A Nuclear Double Resonance Spectrograph has been designed and constructed with emphasis on quadrupolar nuclei of half-integral spins. The use of a data acquisition and processing system featuring the A/D converter, signal averager with built in fast Fourier transformation hardware greatly improves the S/N ratio. The spectrograph has been used to detect certain organochlorine, carbamate and symmetrical triazine pesticides. Concentration levels that can be detected range from 15 to 100 micrograms per liter. Since the measurements are done below ice temperatures, heat-labile compounds can be detected without conversion to more suitable derivatives as in gas chromatography. Fats and oils in sample extracts do not interfere with the measurements. Further improvement in sensitivity is possible by using liquid nitrogen-cooled, ferrite-cored electromagnet, by increasing the polarizing field and by reducing receiver recovery time.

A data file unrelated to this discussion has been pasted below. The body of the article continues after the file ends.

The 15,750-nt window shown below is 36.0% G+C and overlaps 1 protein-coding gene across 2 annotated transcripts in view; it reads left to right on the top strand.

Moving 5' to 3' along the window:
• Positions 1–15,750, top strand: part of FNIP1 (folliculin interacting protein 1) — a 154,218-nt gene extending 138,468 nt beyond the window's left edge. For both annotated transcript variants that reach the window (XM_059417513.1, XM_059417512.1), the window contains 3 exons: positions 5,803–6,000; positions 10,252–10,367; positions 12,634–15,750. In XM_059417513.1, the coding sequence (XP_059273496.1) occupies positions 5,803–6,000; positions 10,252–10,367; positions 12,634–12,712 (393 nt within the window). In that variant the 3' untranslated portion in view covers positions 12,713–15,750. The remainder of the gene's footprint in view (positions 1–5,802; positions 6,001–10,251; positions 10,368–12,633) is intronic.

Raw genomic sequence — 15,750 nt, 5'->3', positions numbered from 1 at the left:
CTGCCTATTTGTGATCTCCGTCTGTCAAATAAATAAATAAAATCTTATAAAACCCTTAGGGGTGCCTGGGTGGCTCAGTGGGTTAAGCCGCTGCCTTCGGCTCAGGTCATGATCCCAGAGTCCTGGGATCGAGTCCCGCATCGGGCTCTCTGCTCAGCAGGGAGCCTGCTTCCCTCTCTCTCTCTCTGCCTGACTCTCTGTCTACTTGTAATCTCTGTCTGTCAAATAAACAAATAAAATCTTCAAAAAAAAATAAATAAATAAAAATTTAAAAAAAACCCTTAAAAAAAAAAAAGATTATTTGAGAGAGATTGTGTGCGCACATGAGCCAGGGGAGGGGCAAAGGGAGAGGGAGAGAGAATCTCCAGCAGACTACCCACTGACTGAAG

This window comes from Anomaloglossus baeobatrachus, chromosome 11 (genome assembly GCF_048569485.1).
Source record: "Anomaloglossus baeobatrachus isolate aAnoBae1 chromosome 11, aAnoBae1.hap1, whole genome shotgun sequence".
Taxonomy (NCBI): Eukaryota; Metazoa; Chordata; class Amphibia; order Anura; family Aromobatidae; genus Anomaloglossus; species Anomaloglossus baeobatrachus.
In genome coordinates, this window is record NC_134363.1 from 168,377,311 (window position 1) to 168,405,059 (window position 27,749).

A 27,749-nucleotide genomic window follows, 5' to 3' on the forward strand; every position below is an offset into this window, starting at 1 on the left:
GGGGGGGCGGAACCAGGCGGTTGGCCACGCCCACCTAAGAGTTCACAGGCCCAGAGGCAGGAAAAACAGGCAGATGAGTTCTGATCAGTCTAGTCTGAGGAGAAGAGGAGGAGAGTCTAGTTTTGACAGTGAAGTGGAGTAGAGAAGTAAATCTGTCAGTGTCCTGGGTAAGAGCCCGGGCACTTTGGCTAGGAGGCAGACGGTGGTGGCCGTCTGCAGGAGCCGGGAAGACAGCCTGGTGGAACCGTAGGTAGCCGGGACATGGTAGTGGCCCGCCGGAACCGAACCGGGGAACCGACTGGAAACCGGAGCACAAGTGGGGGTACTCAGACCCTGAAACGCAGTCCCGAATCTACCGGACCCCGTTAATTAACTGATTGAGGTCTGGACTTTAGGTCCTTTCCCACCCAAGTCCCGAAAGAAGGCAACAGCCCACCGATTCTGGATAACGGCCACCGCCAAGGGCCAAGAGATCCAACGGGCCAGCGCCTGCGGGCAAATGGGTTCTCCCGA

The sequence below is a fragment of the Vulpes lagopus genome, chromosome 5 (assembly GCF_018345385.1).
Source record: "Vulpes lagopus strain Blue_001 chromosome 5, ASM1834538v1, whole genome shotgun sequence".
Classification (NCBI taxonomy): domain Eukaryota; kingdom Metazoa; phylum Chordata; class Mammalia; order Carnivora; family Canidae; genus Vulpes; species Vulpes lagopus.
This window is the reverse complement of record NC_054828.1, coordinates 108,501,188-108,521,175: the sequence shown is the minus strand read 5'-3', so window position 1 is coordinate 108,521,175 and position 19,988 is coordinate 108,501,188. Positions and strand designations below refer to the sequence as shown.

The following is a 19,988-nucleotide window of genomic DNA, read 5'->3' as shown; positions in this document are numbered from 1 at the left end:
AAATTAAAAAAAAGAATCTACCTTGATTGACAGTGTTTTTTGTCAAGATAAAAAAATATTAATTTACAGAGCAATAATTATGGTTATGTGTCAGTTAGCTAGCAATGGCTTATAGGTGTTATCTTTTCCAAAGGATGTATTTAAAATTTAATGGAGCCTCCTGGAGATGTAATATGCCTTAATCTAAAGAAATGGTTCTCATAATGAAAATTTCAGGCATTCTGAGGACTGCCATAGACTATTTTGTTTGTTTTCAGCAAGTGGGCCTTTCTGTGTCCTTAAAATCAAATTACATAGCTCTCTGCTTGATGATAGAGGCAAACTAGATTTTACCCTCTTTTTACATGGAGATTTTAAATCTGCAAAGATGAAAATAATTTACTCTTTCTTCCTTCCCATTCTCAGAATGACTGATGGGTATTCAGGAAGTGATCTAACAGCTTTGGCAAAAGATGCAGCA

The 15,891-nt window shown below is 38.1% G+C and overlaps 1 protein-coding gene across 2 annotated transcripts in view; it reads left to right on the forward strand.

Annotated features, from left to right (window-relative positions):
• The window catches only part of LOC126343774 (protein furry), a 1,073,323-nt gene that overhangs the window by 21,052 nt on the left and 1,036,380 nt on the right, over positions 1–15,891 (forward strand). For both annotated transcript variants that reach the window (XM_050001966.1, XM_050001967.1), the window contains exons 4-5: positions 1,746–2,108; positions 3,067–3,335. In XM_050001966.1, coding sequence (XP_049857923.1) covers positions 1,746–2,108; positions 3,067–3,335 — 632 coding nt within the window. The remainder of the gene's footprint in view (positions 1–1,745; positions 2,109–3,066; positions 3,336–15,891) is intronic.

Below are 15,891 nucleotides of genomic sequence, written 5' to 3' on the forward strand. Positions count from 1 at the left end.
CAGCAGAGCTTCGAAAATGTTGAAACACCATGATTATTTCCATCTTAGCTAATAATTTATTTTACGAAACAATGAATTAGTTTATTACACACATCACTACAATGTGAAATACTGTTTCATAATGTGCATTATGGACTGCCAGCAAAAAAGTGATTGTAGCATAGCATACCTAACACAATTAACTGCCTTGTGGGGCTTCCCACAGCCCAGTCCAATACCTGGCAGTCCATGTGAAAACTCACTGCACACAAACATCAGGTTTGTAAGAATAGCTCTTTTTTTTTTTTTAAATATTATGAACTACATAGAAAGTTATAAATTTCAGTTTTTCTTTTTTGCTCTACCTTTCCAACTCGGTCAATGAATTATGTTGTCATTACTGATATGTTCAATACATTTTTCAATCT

In addition to analysis of pesticides, the Nuclear Double Resonance technique can be used to study the electronic structure of molecules.
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The work on which this report is based was supported in part by funds provided by the Office of Water Research and Technology, United States Department of the Interior, as authorized under the Water Resources Research Act of 1964.
Postdoctoral fellows who were funded by the KWRRI grant included Dr. Radke Osredkar from the Institut Jozef Stefan, Ljubljana, Yugoslavia, and Dr. V. R. K. Murthy from the Indian Institute of Technology, Madras, India.
Kadaba, Prasad K.; Bhagat, Pramode K.; Osredkar, Radko; and Murthy, V. R. K., "Development of a New Technique for the Analysis of Pesticides in Water" (1978). KWRRI Research Reports. 86.